Covering child care costs could help employers find workers. A new state grant program looks to test it.

As Wisconsin employers continue to struggle to hire and retain workers, state officials are hoping a year-long grant program will show companies that making childcare a benefit for their employees is a good investment.

The State Department of Children and Families announced that 88 additional businesses across the state have received a grant from their partner Up! be obtained. Program. The $10 million grant program, funded by the Federal American Rescue Plan Act, allows employers to meet the cost of childcare for their employees’ children for a year.

The program was first announced in February as part of a larger effort by the agency to build partnerships between employers and childcare providers. More than 100 companies received funding in the first round announced at the end of May.

DCF Secretary Emilie Amundson said many employers she spoke to in the state are interested in offering childcare benefits. But she said they are looking for more security before offering it as a benefit.

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“We’re hoping that this pilot program will give the state of Wisconsin some data to say, ‘This is something that’s working,'” Amundson said during a press conference Wednesday in La Crosse.

She points to a DCF survey of more than 1,000 companies statewide last year. It found that 73 percent of respondents, including business owners and employees, believed employers should provide childcare support to address labor shortages. Among them were 65 percent of entrepreneurs and 84 percent of employees.

“Childcare is the work that makes other work possible. And that’s why it’s critical that our economies and our communities engage in the conversation about childcare,” Amundson said.

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Amundson said the long-term goal is to create a model where families, businesses and the state all contribute to childcare costs.

“We think it will be a better idea for possible government funding in the future. So the real goal is to have a system that balances the responsibility of the nurse with the responsibility of the employer and the state,” she said.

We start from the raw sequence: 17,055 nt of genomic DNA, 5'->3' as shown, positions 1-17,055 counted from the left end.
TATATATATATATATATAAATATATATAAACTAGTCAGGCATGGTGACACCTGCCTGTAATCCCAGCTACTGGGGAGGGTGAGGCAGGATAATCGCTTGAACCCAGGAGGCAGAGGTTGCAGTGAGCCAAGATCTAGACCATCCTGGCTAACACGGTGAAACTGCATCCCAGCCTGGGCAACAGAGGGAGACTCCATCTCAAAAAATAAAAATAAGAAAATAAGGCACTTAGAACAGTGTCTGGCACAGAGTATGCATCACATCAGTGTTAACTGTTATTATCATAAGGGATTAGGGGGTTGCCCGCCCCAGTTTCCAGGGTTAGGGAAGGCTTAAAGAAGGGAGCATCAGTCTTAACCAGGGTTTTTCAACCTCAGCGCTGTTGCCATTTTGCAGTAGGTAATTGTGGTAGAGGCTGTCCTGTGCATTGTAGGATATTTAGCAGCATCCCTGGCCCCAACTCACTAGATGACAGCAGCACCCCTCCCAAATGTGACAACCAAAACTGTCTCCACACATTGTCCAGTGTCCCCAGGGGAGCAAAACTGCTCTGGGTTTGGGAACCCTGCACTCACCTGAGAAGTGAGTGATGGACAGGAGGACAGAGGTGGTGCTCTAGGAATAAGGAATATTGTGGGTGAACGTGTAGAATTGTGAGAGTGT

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Aptiv, a disability support organization and services in La Crosse, is one of the employers who received a grant. CEO Jenny Felty said the funding will allow them to cover childcare costs for 20 of their employees, some of which they expect will come from the multiple vacancies they are currently working to fill. She said the grant will cover 75 percent of the cost, while Aptiv will cover the remaining 25 percent.

“Caring jobs in general are very difficult to hire right now, so we’re looking at incentives that could give us an edge to bring staff here to do this really necessary and important work,” Felty said. “Paying someone’s entire child care bill is just an incredible achievement for which the staff who receive it are so grateful because it takes a huge burden off their shoulders.”

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Jared Hickey is the Corporate Childcare Advocate for The Parenting Place, a La Crosse nonprofit that supports childcare workers and families. He works to connect area employers like Aptiv with childcare providers.

Hickey said an Aptiv employee who receives free childcare told him they plan to use the money saved for “food, clothing and savings for[their child’s]college fund.” He said a childcare worker benefiting from one of the grants reported he could increase wages for his teachers, something he hopes will help his own company hire new staff and increase the number of children that they can record.

“For me, Partner Up! an example of how businesses, families with young children and the child care industry can benefit from new innovative investments and how we can advance child care in the state,” said Hickey.

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